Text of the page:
Pictures and pieces at Peeler

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The sound of marimbas and other percussion instruments playing the composition entitled “Music for Pieces of Wood” by Steve Reich echoed throughout the main room in the gallery of the Peeler Art Center. A crowd of students, faculty, staff and visitors stood in a circle around student musicians.

Each year, The DePauw Percussion Studio performs at an opening for a new exhibit in Peeler. This year, they were asked to open for the art show, Image Transfer: Pictures in a Remix Culture.

The DePauw Percussion Studio show on Wednesday evening lasted for about an hour. The crowd barely budged unless they wanted a better glimpse of the performers. While some of the audience moved through the gallery to see the new show in place, most were content to watch the performers.

Professor of music Amy Lynn Barber leads the DePauw Percussion Studio, and the concert featured members freshmen Andrew Bosomworth, Katie Sherman and Carly Tebelman, sophomores Josiah Rushing and Patrick Speranza and seniors Ryan Edelen and Rebekah Woolverton. Also playing in the concert were guest performers senior Yuting Liu, who played the flute, and freshman Vedant Chandra, who played the traditional Indian instrument the tabla.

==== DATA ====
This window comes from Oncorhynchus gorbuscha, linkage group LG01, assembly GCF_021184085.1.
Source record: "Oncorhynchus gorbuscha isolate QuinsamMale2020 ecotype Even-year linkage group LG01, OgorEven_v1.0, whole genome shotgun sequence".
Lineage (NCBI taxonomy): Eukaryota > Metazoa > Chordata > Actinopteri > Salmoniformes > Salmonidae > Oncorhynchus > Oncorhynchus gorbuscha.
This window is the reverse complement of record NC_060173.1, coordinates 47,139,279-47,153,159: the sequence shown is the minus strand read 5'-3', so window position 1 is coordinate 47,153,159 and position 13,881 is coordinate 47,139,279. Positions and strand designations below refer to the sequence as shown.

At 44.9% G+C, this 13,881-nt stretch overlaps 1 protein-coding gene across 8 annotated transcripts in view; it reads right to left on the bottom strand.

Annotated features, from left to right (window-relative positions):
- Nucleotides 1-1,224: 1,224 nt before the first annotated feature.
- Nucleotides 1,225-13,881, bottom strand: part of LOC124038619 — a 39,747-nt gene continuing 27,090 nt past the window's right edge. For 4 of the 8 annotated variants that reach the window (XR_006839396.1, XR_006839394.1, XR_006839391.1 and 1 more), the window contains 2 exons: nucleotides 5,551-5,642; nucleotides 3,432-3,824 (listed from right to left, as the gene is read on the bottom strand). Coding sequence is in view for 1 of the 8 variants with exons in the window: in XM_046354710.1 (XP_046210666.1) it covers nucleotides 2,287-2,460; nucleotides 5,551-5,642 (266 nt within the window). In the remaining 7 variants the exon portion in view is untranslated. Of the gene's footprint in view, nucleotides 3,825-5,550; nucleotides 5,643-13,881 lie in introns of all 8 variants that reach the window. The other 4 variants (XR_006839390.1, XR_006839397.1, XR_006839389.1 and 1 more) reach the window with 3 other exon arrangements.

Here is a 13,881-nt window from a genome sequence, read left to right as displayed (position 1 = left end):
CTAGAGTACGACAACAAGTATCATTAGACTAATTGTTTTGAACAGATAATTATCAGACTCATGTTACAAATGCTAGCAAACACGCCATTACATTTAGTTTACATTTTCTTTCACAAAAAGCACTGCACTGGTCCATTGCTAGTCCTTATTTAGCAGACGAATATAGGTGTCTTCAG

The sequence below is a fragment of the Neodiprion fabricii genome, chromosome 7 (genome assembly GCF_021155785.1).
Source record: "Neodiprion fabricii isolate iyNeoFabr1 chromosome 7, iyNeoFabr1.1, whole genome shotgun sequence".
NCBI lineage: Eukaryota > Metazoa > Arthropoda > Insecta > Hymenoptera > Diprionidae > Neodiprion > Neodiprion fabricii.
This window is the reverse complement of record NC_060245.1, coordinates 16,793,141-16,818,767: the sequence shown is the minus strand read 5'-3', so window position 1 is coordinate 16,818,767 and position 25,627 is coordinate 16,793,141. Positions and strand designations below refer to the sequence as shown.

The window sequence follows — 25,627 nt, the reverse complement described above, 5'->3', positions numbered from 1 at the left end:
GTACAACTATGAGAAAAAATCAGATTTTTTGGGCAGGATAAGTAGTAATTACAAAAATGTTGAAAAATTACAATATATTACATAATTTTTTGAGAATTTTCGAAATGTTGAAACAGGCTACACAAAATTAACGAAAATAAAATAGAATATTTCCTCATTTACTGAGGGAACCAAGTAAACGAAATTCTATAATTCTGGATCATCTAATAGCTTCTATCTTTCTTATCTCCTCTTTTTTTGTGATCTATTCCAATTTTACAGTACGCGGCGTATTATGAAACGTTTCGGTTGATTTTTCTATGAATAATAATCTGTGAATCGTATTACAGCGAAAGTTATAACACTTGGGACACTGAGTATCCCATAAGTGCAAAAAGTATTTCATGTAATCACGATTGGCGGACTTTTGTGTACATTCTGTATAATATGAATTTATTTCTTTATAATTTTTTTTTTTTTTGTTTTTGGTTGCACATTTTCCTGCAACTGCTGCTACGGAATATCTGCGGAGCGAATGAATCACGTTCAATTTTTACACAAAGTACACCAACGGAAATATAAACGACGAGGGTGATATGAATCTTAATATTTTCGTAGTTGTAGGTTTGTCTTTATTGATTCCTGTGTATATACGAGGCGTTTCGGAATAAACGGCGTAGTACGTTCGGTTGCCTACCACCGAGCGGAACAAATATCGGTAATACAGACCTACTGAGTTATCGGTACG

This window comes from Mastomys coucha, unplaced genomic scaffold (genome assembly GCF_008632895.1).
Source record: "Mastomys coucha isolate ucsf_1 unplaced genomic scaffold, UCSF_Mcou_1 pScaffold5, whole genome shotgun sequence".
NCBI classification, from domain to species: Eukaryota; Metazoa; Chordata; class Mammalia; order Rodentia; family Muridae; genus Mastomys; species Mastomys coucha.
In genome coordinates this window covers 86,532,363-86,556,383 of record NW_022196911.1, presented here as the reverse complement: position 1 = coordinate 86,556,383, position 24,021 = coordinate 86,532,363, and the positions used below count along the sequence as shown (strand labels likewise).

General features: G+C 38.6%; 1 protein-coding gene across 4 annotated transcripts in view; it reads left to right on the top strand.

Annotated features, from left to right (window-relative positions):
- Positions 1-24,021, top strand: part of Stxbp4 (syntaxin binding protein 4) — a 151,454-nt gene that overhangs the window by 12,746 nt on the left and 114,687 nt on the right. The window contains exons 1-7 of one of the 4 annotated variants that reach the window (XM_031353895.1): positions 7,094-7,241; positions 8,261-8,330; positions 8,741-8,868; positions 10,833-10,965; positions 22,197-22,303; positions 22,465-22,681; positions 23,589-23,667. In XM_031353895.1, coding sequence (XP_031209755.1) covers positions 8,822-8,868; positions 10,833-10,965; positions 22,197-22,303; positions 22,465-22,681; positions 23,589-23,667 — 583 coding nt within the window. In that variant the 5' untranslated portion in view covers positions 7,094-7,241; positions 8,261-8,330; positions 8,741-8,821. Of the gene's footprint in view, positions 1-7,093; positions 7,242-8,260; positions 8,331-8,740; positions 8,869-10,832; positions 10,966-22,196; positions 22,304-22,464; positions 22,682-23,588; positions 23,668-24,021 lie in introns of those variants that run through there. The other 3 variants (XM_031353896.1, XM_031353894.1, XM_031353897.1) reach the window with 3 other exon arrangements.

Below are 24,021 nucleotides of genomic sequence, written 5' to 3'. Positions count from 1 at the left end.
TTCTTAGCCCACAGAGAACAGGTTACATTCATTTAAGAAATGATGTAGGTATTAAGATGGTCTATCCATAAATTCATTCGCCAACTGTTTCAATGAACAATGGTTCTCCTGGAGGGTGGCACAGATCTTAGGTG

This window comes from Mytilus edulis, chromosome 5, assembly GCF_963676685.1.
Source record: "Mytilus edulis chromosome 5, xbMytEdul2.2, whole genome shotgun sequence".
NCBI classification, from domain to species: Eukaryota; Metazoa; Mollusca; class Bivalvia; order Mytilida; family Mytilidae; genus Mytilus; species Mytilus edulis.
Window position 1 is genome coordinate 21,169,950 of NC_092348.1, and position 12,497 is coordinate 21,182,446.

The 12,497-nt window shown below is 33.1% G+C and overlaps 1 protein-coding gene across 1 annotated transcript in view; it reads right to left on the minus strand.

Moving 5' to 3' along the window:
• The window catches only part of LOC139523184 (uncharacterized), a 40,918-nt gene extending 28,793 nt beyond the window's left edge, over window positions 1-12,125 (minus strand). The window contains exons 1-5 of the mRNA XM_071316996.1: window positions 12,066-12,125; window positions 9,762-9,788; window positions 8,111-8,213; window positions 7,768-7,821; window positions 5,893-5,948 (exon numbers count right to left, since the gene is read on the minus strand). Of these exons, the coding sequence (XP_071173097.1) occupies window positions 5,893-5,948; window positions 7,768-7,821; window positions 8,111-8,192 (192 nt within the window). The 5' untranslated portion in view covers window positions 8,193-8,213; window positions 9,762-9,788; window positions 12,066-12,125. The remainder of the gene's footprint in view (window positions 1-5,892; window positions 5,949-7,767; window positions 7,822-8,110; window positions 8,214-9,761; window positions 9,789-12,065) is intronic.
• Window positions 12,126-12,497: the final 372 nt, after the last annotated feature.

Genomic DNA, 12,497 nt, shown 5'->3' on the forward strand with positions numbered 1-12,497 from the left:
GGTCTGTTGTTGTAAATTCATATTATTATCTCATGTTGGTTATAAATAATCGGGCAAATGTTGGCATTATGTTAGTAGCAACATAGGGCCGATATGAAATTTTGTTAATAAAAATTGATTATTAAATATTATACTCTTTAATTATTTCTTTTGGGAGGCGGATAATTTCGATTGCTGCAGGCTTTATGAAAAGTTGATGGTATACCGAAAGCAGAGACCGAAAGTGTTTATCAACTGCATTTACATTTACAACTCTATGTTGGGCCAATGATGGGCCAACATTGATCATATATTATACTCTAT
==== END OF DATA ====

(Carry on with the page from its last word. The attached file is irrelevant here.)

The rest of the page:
Freshman Mariah Hersom, a School of Music student, attended the show because of her connections to the performers. She enjoyed the show, in particular the musical aspects of it.

“I have a lot of friends in the percussion ensemble, and it was really interesting to see what they’ve been up to,” Hersom said. “It’s really cool how they displayed the instruments around the gallery. It allows people to see all the different instruments and how they interact with one another.”

Sophomore Patrick Speranza, who plays in the ensemble, thought the concert went well.

“I am a music education major, and being a part of the percussion ensemble gives me the opportunity to perform, such as with tonight’s concert,” Speranza said. “I loved the informal setting the best, the way the pieces are set up and how the audience grouped around us promoted intermingling between the two groups.”